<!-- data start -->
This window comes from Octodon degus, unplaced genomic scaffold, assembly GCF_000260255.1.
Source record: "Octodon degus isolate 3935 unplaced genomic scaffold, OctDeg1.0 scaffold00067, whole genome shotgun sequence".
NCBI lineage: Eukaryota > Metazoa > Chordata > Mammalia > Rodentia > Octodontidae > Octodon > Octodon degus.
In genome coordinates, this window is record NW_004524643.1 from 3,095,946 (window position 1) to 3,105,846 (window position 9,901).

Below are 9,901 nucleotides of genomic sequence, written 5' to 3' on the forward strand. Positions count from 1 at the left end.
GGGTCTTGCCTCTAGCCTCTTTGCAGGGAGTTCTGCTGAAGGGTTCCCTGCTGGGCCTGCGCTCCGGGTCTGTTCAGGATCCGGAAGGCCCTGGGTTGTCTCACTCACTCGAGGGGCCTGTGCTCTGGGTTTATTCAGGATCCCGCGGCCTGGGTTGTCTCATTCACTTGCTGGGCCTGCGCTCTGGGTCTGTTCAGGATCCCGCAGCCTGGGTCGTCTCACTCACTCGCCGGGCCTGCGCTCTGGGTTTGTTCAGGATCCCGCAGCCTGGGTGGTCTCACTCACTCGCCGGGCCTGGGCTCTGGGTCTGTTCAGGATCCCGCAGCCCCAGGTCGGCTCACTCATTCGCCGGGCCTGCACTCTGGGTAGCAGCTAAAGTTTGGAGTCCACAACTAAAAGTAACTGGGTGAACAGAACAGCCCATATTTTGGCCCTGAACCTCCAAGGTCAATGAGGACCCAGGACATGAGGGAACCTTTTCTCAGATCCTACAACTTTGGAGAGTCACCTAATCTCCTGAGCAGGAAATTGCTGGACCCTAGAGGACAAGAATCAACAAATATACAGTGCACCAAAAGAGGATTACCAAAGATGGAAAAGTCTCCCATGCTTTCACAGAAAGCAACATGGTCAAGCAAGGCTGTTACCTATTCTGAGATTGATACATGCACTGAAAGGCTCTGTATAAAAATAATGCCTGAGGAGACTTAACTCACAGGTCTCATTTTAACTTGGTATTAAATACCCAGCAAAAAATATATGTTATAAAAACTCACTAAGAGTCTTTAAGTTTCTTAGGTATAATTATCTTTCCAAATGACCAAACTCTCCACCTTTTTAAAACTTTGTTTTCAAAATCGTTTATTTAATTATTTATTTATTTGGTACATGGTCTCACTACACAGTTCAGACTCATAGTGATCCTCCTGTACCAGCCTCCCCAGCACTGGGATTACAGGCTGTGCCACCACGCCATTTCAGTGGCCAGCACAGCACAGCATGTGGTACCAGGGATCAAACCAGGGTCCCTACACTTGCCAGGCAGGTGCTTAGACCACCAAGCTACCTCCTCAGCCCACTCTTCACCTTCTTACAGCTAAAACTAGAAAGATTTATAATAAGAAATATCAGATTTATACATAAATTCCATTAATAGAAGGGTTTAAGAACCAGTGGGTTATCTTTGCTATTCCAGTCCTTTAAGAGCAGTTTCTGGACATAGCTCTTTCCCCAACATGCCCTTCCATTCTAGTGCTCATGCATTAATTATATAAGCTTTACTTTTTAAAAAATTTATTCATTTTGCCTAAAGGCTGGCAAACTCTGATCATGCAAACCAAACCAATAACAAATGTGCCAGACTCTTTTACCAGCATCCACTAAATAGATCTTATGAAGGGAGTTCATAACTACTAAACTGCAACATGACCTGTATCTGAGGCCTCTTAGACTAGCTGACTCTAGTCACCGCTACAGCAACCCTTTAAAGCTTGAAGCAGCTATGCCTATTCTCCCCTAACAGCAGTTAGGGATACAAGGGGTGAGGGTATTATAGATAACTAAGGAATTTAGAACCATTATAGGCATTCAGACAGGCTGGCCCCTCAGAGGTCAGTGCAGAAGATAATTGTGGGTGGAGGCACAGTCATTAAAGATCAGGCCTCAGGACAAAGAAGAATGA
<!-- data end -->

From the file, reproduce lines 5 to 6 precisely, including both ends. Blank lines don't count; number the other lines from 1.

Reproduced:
Below are 9,901 nucleotides of genomic sequence, written 5' to 3' on the forward strand. Positions count from 1 at the left end.
GGGTCTTGCCTCTAGCCTCTTTGCAGGGAGTTCTGCTGAAGGGTTCCCTGCTGGGCCTGCGCTCCGGGTCTGTTCAGGATCCGGAAGGCCCTGGGTTGTCTCACTCACTCGAGGGGCCTGTGCTCTGGGTTTATTCAGGATCCCGCGGCCTGGGTTGTCTCATTCACTTGCTGGGCCTGCGCTCTGGGTCTGTTCAGGATCCCGCAGCCTGGGTCGTCTCACTCACTCGCCGGGCCTGCGCTCTGGGTTTGTTCAGGATCCCGCAGCCTGGGTGGTCTCACTCACTCGCCGGGCCTGGGCTCTGGGTCTGTTCAGGATCCCGCAGCCCCAGGTCGGCTCACTCATTCGCCGGGCCTGCACTCTGGGTAGCAGCTAAAGTTTGGAGTCCACAACTAAAAGTAACTGGGTGAACAGAACAGCCCATATTTTGGCCCTGAACCTCCAAGGTCAATGAGGACCCAGGACATGAGGGAACCTTTTCTCAGATCCTACAACTTTGGAGAGTCACCTAATCTCCTGAGCAGGAAATTGCTGGACCCTAGAGGACAAGAATCAACAAATATACAGTGCACCAAAAGAGGATTACCAAAGATGGAAAAGTCTCCCATGCTTTCACAGAAAGCAACATGGTCAAGCAAGGCTGTTACCTATTCTGAGATTGATACATGCACTGAAAGGCTCTGTATAAAAATAATGCCTGAGGAGACTTAACTCACAGGTCTCATTTTAACTTGGTATTAAATACCCAGCAAAAAATATATGTTATAAAAACTCACTAAGAGTCTTTAAGTTTCTTAGGTATAATTATCTTTCCAAATGACCAAACTCTCCACCTTTTTAAAACTTTGTTTTCAAAATCGTTTATTTAATTATTTATTTATTTGGTACATGGTCTCACTACACAGTTCAGACTCATAGTGATCCTCCTGTACCAGCCTCCCCAGCACTGGGATTACAGGCTGTGCCACCACGCCATTTCAGTGGCCAGCACAGCACAGCATGTGGTACCAGGGATCAAACCAGGGTCCCTACACTTGCCAGGCAGGTGCTTAGACCACCAAGCTACCTCCTCAGCCCACTCTTCACCTTCTTACAGCTAAAACTAGAAAGATTTATAATAAGAAATATCAGATTTATACATAAATTCCATTAATAGAAGGGTTTAAGAACCAGTGGGTTATCTTTGCTATTCCAGTCCTTTAAGAGCAGTTTCTGGACATAGCTCTTTCCCCAACATGCCCTTCCATTCTAGTGCTCATGCATTAATTATATAAGCTTTACTTTTTAAAAAATTTATTCATTTTGCCTAAAGGCTGGCAAACTCTGATCATGCAAACCAAACCAATAACAAATGTGCCAGACTCTTTTACCAGCATCCACTAAATAGATCTTATGAAGGGAGTTCATAACTACTAAACTGCAACATGACCTGTATCTGAGGCCTCTTAGACTAGCTGACTCTAGTCACCGCTACAGCAACCCTTTAAAGCTTGAAGCAGCTATGCCTATTCTCCCCTAACAGCAGTTAGGGATACAAGGGGTGAGGGTATTATAGATAACTAAGGAATTTAGAACCATTATAGGCATTCAGACAGGCTGGCCCCTCAGAGGTCAGTGCAGAAGATAATTGTGGGTGGAGGCACAGTCATTAAAGATCAGGCCTCAGGACAAAGAAGAATGA